IE 11 is not supported. For an optimal experience visit our site on another browser.

The Marjorie Taylor Greene VP rumors are a frog-in-boiling-water moment

The narrative surrounding Greene shows how the party has gone off the rails.
Image: Rep. Marjorie Taylor Greene at an America First Rally in Dalton, Georgia.
Rep. Marjorie Taylor Greene, R-Ga., speaks at an America First Rally in Dalton, Georgia, on May 27, 2021.Megan Varner / Getty Images file

MAGA firebrand and serial conspiracy theorist Rep. Marjorie Taylor Greene, R-Ga., is rumored to be angling for the position of Donald Trump’s vice presidential pick in the 2024 election. Whether that’s remotely likely is hard to say at this point. But the fact that at least some figures on the right see it as plausible speaks to the catastrophic state of the GOP’s establishment politics today.

Former Trump strategist Steve Bannon, who has hosted Greene on his show, says she “sees herself on the short list for Trump’s VP.” A source with ties to Trump and Greene told NBC News that her “whole vision is to be vice president” — and that he believes she would be on Trump’s VP short list. Greene apparently sees herself as a bridge between the Republican establishment and the party’s hardcore activist wing, sources told NBC.

What in the world is going on? Greene is a relative political neophyte, a bomb thrower, and the kind of MAGA diehard who comes across as more of a true believer than a grifter. (She was, after all, speculating that space lasers controlled by wealthy Jews caused wildfires before entering office.) How could she ever conclude that she could be seen as a candidate who could balance out Trump and appeal to more moderate Republicans?

But what matters more than whether Greene actually catches Trump’s eye is what this emerging narrative says about the GOP establishment.

Because the establishment right has opened the door for her. The main data point for the new narrative is Greene's relationship with House Speaker Kevin McCarthy, with whom she’s become noticeably close over the past year. McCarthy reached out to Greene last year to try to bring her into the fold of mainstream GOP politics and, in exchange, Greene has become his staunch supporter. She broke with the House MAGA wing in her unwavering support for McCarthy as he desperately clawed his way to the speakership, and she championed his “commitment to America” policy framework before the midterm elections.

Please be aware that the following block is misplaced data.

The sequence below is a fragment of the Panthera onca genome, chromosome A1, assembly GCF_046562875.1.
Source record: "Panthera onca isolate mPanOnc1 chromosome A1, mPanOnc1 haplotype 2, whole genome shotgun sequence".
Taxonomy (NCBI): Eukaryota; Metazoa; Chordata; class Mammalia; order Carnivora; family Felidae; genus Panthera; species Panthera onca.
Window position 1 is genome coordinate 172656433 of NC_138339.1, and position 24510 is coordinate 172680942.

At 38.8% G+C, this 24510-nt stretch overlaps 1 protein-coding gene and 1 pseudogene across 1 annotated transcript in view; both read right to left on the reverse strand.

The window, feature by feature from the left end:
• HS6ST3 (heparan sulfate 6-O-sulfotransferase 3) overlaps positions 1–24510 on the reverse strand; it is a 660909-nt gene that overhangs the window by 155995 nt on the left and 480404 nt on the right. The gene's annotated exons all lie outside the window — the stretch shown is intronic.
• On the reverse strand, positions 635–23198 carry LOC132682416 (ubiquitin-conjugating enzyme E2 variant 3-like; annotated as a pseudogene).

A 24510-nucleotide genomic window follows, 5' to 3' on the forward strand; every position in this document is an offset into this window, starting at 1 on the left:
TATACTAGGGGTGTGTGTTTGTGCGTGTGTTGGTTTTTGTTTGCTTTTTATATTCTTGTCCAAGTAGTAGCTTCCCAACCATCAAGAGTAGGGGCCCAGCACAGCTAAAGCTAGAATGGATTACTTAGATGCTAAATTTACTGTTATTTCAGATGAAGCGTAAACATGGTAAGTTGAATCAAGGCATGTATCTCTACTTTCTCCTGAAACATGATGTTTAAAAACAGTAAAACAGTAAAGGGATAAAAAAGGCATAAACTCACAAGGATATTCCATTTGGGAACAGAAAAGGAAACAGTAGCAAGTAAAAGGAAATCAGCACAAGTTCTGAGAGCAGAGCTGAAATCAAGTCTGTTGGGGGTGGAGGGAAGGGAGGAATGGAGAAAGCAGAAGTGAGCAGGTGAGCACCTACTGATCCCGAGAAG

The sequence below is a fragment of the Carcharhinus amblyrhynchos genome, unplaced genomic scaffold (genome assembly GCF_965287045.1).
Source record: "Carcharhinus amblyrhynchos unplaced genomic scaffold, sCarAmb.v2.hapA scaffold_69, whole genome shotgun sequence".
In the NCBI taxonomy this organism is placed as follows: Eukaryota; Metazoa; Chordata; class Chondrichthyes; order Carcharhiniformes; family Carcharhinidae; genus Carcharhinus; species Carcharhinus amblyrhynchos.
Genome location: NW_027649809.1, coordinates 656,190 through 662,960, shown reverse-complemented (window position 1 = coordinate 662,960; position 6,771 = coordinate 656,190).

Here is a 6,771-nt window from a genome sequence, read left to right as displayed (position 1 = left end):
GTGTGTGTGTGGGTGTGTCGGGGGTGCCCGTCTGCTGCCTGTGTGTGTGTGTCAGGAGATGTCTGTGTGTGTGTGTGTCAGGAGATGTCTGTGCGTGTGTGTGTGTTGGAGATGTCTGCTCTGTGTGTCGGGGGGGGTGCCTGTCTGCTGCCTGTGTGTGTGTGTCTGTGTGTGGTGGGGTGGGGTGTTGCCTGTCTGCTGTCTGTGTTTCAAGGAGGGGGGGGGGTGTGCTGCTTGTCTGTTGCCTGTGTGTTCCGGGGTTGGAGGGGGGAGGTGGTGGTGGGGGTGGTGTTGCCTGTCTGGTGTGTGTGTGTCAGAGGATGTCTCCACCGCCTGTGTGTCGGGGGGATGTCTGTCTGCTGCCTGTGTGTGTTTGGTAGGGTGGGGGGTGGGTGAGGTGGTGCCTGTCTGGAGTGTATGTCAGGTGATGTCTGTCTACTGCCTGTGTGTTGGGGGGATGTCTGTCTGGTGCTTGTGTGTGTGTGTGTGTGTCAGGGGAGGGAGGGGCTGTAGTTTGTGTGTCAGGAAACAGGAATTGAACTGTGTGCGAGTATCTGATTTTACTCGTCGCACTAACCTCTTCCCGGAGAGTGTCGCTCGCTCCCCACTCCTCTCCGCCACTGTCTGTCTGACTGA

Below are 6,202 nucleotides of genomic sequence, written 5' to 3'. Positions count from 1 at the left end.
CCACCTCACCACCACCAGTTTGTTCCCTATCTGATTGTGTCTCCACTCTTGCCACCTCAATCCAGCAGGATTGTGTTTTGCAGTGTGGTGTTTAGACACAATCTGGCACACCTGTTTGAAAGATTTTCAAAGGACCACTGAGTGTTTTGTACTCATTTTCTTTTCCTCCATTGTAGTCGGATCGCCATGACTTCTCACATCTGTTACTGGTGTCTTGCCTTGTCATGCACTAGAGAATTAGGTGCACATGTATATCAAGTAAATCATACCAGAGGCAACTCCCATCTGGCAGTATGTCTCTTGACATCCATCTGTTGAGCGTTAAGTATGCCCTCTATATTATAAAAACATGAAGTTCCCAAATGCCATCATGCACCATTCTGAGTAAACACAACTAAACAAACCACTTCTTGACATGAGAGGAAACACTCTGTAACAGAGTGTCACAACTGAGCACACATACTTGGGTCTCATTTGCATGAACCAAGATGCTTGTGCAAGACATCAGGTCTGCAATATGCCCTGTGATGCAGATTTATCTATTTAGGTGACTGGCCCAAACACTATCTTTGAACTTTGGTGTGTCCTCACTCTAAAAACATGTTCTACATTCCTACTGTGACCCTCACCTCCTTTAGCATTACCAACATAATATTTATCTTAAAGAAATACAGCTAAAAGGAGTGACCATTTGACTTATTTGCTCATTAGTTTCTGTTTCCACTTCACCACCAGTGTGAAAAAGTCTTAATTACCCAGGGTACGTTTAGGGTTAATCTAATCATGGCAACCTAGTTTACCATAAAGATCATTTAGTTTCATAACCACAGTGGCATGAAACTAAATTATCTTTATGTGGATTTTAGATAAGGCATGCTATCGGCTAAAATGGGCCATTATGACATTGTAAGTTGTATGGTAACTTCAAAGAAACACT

In the process, Greene earned a Washington Post headline describing her as having journeyed “from outside agitator to inside player.” Bannon has said Greene’s behavior shows she’s “strategic and disciplined.” Longtime Republican strategist Chip Lake told the Post that Greene is rebelling “more strategically” and deserves “credit” for reassessing her role in Congress. 

We don’t necessarily have to take the vice president narrative particularly seriously; it’s possible that some right-wing strategists are playing up the Greene narrative primarily because they favor the idea of Trump pandering to his most devoted supporters. Greene is essentially a human-sized MAGA hat, and perhaps some on the right, knowing that Trump will never “pivot to center,” prefer that he embrace total chaos and use his ticket for fan service.

But what matters more than whether Greene actually catches Trump’s eye is what this emerging narrative says about the GOP establishment. The fact that it's even becoming possible for tastemakers on the right to advance the argument that Greene could represent some kind of compromise figure is astonishing. While there's no reason to think Greene would be appealing to moderates in the general electorate, the reality is that she is becoming embedded in the party apparatus. This is a frog-in-boiling-water moment that must not be ignored. 

McCarthy knows that Greene has attended a white supremacist-organized conference, endorsed violence against her Democratic colleagues, compared Covid safety protocols to Nazi repression, and harassed her colleagues through vulgar publicity stunts. Yet, he’s worked with her closely. He’s given her influential committee assignments. He tried to get her banned Twitter account reinstated. And, a New York Times report suggests, she’s had influence on his policy positions on everything from vaccines to Jan. 6 to the war in Ukraine. A friend told the Times that McCarthy said, “I will never leave that woman. I will always take care of her.” 

In internal debates on the right, analysts and advocates can say Greene has demonstrated a kind of pragmatism in the past year. But what’s striking about it is that this pragmatism hasn’t involved becoming more ideologically moderate. Instead it has involved building relationships and inroads into institutions.

Over and over again, the GOP party establishment has shown that while it prefers more disciplined figures than Trump, it doesn't have a fundamental problem with his ideology. Greene's rising status in the party shows how frightening that reality is.